Conclusion

The Riverfly Partnership citizen science network enables the detection of riverine pollution incidents throughout the UK that would otherwise likely go unseen and unreported. Anglers and conservation volunteers trained as citizen scientists provide day-to-day coverage whilst fishing that cannot be matched for awareness and local knowledge by cost- and labour-intensive professional assessments of water quality. Riverfly Partnership citizen science in Manchester and surrounding areas, led by the Salford Friendly Anglers' Society and now the Mersey Rivers Trust, has established a broad long-term monitoring network with 22 volunteers intermittently active across 38 monitoring sites. However, patchy coordination of records and monitoring activity with the Riverfly Partnership has limited the extent to which citizen science activity has resulted in a resilient long-term monitoring programme and data source. Addressing that should consider citizen science within broader approaches to community-based environmental monitoring centred on the interests of local communities and anglers. The ability of citizen science networks to provide pollution vigilance across a river catchment was demonstrated in April 2017 by detecting a major pollution event and rapidly identifying the location of the pollution source. Work is continuing on how to make the ARMI more appropriate to urban and polluted rivers such as the Irwell with derivatives such as the Urban Riverfly index. Importantly, Riverfly Partnership citizen science has here catalyzed broader environmental engagement, further funding, and led to genuine grassroots environmental action. Challenges remain in terms of coordination, centralized record-keeping and reconciling different goals with limited resources but this case study shows the potential of citizen science to play an important role in the protection and improvement of river catchments.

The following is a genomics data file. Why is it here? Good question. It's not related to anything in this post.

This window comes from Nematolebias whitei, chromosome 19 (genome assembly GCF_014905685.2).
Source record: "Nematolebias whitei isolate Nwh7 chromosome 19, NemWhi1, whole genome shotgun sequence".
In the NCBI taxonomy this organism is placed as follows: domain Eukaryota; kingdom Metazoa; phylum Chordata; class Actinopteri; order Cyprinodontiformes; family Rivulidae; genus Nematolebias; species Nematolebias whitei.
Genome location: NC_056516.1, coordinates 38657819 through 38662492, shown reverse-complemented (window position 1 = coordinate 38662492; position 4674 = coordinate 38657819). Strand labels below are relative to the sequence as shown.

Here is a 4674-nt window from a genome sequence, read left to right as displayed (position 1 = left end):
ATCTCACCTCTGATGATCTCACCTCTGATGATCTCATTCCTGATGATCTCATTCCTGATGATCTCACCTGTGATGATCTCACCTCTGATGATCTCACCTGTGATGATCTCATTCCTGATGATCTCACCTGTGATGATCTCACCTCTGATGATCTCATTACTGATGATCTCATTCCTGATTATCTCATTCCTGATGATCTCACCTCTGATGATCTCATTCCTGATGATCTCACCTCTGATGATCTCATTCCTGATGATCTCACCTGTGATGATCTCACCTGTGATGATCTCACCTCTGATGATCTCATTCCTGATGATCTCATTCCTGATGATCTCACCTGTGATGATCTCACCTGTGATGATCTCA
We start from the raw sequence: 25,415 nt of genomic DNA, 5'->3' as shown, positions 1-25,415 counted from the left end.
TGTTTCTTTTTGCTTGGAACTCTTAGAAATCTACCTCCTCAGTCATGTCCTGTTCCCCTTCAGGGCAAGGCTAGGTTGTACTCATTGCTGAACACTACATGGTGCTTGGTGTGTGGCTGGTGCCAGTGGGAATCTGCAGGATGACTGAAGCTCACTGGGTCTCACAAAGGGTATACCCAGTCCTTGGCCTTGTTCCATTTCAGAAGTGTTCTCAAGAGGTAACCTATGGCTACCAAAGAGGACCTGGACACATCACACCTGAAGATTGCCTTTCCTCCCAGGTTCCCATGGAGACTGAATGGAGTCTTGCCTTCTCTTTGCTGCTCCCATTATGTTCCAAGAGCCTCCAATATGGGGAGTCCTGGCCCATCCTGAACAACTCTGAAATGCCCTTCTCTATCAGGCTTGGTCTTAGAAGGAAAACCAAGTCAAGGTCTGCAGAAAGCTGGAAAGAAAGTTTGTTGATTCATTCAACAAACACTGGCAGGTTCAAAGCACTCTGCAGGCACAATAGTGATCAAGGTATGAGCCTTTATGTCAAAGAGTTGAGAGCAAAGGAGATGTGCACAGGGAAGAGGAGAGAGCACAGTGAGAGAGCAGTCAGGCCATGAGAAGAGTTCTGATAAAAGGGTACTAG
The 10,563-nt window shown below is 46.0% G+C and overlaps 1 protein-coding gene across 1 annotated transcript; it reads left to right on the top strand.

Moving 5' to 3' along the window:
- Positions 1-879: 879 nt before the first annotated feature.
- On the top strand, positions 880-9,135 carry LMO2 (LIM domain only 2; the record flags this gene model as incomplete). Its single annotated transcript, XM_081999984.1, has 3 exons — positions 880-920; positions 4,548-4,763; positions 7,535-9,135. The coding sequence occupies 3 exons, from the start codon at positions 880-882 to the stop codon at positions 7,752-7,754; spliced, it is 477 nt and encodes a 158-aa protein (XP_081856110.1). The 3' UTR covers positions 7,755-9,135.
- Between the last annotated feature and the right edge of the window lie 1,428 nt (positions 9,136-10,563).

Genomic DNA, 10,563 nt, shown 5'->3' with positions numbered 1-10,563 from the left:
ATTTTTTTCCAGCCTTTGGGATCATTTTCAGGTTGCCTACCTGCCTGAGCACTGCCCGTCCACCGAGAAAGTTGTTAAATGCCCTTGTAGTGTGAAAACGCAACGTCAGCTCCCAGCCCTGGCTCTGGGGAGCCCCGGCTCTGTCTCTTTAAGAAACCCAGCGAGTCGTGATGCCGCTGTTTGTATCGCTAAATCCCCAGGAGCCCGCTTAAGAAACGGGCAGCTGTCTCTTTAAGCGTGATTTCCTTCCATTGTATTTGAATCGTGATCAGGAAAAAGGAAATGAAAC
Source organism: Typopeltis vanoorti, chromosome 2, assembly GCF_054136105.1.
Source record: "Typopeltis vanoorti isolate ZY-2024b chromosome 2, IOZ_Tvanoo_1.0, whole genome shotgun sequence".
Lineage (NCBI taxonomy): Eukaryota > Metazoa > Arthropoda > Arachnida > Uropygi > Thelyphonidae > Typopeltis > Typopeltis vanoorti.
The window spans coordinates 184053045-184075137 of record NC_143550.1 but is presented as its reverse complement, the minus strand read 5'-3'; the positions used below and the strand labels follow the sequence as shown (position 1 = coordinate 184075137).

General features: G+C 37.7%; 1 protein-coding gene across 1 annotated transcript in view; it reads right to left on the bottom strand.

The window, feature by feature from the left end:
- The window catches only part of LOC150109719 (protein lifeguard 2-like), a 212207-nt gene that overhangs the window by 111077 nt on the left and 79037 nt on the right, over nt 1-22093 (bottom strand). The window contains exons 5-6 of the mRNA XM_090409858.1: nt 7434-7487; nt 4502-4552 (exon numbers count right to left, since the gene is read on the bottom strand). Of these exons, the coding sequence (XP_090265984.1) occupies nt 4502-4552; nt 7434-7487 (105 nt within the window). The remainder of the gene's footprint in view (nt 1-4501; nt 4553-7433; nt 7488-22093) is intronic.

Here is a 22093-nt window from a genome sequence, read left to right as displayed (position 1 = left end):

Acknowledgments

With thanks to all the people who have contributed their time, skills and resources to macroinvertebrate monitoring, community events and wider environmental work at the Salford Friendly Anglers' Society and now the Mersey Rivers Trust. Particular thanks to Mike France, Tony Quinn, Arthur Hamer, Dave Vickery and Ian Hedley for their collection of monthly monitoring data and for insights. This manuscript benefited greatly from detailed and constructive comments by anonymous reviewers and the editor's suggestions – thank you.